Lessons from the Plague Year

While humankind will be learning from the pandemic for years to come, none of us can ignore the numerous ethics issues with which we have been presented. The ethical implications of the pandemic in the United States and abroad are staggering.

From the beginning, problems arising from social disparity became painfully obvious, as the virus affected different populations disproportionately. During the first wave of the pandemic, some people could work from the safety of their homes. Others lost their jobs as restaurants closed and leisure travel ground to a halt. Others had no choice but to work in situations in which they were continually exposed to the virus. People of color had higher rates of infection and death. The vaccines, when made available, were distributed to the whitest and the wealthiest nations first.

Later, as the virus surged and resurged, the supply of ICU beds, experimental treatments, and ventilators dwindled. The scarcity of medical resources forced hospital leadership to decide whether patients over a particular age should be given palliative care only. They had to decide if it made ethical as well as economic sense to remove the most seriously ill patients from ventilators and free them up for others who looked more likely to survive. At times, the situation had become so dire that some healthcare personnel were comparing their working environment to a MASH unit.

Different nations took very different approaches as the contagion raged within their borders. Some countries, like India and China, mandated draconian nationwide shutdowns and curfews. Other countries, like Argentina and Sweden, acted as if there was no pandemic at all. The United States took no coherent approach. The federal government delegated healthcare decisions to the states, many of which in turn left healthcare decisions up to individual businesses and people. While some leaders within the federal government verbally encouraged social distancing and wearing masks to limit COVID spread, others encouraged large crowds for campaign rallies, met face-to-face in legislative sessions, and held holiday parties, thereby sending a message by their actions in sharp contrast with the government’s verbal message. At the personal level, behaviors ranged widely, from extravagant tipping out of sympathy for service workers to screaming abuse at store clerks who tried to enforce mask requirements imposed by their company, city, or state.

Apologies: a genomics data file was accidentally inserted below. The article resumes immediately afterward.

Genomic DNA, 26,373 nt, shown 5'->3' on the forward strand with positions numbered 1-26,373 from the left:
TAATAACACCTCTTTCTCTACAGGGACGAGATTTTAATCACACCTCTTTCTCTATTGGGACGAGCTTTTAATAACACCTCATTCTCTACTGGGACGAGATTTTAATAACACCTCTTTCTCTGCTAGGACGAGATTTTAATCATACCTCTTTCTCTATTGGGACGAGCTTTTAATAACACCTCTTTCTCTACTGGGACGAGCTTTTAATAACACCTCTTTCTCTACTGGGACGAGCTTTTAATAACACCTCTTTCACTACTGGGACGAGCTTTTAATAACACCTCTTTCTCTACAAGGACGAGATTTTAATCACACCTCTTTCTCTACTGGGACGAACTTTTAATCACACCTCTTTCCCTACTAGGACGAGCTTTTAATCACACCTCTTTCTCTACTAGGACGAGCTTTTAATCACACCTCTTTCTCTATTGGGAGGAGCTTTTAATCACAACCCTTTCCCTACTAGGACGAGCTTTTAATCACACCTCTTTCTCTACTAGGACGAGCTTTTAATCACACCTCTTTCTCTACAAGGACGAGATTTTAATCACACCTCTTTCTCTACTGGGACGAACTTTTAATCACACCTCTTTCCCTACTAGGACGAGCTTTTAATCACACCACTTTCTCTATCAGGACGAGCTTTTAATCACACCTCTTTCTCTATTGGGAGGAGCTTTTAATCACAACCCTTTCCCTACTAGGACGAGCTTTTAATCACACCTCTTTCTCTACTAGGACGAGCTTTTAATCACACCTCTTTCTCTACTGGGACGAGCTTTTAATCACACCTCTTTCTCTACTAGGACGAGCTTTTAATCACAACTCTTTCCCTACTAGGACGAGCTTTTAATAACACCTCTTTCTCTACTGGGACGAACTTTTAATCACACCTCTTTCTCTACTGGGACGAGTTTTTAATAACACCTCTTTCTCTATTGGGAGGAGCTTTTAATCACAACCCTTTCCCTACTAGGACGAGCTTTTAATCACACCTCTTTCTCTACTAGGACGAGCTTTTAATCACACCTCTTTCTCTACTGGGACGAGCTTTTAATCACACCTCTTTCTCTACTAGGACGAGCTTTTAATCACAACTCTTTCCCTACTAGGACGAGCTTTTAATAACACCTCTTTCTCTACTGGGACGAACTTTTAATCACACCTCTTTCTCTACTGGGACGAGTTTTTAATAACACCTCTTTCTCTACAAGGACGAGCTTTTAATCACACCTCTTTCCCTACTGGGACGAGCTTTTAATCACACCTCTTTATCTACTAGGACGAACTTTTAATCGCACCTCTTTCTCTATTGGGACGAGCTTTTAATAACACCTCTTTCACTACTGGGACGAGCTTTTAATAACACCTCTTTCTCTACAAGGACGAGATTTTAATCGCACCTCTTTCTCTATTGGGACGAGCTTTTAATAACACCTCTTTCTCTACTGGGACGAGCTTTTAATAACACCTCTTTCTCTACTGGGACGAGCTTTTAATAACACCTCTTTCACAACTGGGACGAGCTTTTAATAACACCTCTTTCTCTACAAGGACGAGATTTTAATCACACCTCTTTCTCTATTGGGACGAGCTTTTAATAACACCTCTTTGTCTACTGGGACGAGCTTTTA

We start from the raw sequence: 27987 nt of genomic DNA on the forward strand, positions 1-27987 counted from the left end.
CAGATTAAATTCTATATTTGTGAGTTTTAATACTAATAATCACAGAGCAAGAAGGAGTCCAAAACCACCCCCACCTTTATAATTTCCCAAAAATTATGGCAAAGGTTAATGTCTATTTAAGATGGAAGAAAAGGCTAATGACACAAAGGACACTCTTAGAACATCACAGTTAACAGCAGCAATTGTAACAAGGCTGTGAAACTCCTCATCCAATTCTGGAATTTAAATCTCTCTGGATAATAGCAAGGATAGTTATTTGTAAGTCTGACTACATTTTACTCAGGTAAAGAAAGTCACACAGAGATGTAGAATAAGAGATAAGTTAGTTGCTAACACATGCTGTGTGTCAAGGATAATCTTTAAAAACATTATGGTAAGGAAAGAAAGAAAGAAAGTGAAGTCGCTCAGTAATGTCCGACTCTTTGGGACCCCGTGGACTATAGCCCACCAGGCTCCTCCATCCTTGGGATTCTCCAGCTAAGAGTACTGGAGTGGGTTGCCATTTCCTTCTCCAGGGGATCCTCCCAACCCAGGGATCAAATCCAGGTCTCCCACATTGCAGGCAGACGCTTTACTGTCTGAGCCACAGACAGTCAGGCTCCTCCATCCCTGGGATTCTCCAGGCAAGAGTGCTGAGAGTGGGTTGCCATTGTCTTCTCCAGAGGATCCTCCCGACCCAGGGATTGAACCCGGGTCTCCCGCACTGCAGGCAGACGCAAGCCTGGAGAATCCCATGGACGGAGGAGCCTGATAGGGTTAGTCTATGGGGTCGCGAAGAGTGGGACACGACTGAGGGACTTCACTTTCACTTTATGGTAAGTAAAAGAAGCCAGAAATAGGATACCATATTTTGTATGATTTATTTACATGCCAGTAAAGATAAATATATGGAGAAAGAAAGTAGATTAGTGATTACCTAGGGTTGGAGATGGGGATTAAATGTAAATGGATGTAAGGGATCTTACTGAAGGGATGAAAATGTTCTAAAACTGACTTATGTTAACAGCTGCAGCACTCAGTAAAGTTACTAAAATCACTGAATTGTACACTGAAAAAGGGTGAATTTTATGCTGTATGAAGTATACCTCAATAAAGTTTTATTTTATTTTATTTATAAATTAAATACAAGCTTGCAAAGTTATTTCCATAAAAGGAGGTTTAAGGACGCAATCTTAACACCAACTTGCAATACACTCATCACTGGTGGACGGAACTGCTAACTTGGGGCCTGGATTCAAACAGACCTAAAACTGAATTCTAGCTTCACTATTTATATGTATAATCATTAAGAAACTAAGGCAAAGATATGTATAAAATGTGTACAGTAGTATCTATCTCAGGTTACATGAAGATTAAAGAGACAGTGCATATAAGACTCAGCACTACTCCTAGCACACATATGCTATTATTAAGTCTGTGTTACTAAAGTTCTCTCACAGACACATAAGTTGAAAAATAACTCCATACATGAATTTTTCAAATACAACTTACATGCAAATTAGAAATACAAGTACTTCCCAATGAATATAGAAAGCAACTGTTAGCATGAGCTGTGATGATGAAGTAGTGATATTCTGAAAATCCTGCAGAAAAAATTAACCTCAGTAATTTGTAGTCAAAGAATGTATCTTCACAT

The list of COVID-related ethical issues could go on for pages, and several of the cases in this year’s ethics bowl address a few of them. In the United States, we generally expect colleges and universities to contribute to the public good by producing research useful to the community and to the advancement of knowledge. We also expect them to prepare students for active and responsible engagement as citizens in a diverse world. How well are you, as college students, being equipped to deal with these issues now and for future global emergencies?

Above and beyond a school’s responsibility to provide a safe environment and carry on its normal job of education, the question arises as to whether the pandemic has given higher education an increasedresponsibility for helping students and the community recognize, analyze, and actively address the ethical issues that arise from the pandemic, such as those mentioned above. If so, we might expect higher education to meet that responsibility by adjusting coursework, changing the nature of campus life, shifting the direction of some research, and forming new community partnerships. Some would argue that this sort of activism is not appropriate for higher education. The traditional role of educators is to educate, after all, not to shift direction with every crisis, even one as dire as the current pandemic. Any attention given to COVID-19 is attention taken away from other subjects.

From the 2021 National Ethics Bowl. Prepared by

Robert Boyd Skipper: Chair, Case Preparation Committee
Robert A. Currie
Deni Elliott
Cynthia Jones
Heather Pease